Sometimes Catherine Bannerman feels like a sleuth in a white smock.
The mysteries she unravels are the medical ills troubling her elderly patients -- part of the nation's growing senior population -- who seldom exhibit the same clear symptoms as younger patients.
So Dr. Bannerman looks for the little things.
"If some little old lady comes in and says she doesn't feel quite right, it could be a whole host of things," said Dr. Bannerman, director of a senior health center. "People can feel not quite right and that can be a heart attack."
Complicating her work, many older people are reluctant to complain about their ills.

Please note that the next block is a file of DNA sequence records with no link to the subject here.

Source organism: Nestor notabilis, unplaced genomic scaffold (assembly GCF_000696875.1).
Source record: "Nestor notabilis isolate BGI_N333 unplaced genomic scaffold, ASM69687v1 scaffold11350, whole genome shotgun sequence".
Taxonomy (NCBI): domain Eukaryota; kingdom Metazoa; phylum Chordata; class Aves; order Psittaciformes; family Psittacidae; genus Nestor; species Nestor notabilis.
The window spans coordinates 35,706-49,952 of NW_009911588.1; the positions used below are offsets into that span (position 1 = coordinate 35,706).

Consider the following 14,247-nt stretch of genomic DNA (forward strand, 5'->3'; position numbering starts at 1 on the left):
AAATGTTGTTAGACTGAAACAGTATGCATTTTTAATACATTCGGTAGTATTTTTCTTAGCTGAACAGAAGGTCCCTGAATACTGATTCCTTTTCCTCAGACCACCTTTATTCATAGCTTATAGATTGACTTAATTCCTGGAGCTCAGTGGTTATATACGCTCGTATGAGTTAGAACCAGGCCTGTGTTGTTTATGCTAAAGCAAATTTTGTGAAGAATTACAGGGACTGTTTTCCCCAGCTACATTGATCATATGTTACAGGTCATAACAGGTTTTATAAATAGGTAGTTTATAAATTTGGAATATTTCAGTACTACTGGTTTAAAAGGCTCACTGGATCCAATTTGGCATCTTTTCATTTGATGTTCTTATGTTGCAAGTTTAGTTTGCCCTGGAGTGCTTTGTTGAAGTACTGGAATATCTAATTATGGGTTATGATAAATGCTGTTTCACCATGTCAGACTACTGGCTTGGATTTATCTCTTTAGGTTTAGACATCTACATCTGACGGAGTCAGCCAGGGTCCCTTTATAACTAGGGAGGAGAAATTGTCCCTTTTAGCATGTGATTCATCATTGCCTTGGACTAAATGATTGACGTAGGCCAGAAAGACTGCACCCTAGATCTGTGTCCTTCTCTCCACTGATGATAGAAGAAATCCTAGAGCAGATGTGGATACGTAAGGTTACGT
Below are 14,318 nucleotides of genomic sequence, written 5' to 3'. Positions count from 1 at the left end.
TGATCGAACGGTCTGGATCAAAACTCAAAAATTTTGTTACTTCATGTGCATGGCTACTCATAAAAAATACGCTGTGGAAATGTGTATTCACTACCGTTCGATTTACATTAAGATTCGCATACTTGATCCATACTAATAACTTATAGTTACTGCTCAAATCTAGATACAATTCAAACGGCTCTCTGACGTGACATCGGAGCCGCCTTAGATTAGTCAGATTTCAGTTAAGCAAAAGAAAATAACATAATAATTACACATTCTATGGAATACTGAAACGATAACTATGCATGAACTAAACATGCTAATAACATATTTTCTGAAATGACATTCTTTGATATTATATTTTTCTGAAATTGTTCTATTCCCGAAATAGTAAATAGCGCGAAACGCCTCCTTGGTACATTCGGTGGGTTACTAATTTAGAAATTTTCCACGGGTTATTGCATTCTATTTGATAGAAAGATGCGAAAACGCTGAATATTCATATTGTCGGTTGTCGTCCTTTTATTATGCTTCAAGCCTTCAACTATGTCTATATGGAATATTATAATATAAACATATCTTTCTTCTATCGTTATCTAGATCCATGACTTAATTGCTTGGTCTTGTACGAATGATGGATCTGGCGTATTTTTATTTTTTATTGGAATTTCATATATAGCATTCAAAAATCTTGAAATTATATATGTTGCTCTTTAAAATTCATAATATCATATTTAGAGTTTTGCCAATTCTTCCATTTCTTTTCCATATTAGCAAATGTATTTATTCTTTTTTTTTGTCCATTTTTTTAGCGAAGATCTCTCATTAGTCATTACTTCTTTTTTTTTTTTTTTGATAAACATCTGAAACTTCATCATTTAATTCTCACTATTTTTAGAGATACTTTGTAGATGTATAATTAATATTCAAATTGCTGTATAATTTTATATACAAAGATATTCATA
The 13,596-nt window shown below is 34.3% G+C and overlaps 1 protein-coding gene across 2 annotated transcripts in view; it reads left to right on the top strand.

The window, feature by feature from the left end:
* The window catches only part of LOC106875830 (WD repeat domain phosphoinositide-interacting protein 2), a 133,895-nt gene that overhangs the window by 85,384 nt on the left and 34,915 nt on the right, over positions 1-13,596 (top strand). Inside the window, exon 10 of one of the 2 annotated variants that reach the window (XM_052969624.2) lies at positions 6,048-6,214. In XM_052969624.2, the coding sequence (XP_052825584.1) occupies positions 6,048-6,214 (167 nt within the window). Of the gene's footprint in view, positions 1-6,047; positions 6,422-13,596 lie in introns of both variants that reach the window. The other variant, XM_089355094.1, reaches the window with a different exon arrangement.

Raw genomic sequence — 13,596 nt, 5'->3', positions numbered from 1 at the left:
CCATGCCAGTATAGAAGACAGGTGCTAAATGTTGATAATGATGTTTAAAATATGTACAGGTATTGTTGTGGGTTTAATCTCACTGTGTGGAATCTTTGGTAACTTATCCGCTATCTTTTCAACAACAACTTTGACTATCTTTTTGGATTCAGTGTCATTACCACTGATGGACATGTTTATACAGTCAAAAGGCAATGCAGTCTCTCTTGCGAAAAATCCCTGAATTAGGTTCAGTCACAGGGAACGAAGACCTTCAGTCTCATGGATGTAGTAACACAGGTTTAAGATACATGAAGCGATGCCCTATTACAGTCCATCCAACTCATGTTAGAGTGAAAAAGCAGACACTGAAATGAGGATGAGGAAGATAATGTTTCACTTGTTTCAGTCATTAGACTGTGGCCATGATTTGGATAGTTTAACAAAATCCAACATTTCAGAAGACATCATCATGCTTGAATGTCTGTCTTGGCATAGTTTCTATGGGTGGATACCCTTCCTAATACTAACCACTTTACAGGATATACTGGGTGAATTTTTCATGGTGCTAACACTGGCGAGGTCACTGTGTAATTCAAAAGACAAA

"As people get older, they expect to have aches and pains; they expect not to be able to see; they tend to assign symptoms to just getting older," Dr. Bannerman said. "So they don't complain to the doctor."
It's just one of the challenges facing physicians -- indeed, the tTC nation's entire health care system -- as growing numbers of the nation's population pass the age of 65.
Senior citizens are the largest consumers of health care, accounting for about one-fourth of all drug sales and more than one-third of all visits to doctor offices.
The unprecedented growth will challenge the nation's health care system to develop better treatments. And it will put pressure on Medicare and other government aid programs to pay for that care, experts say.
"We will be spending a lot more on this group in the future," Dr. Davis said.
The number of gerontologists, doctors who specialize in senior health care, has grown. But care of most seniors will continue to be provided by family doctors.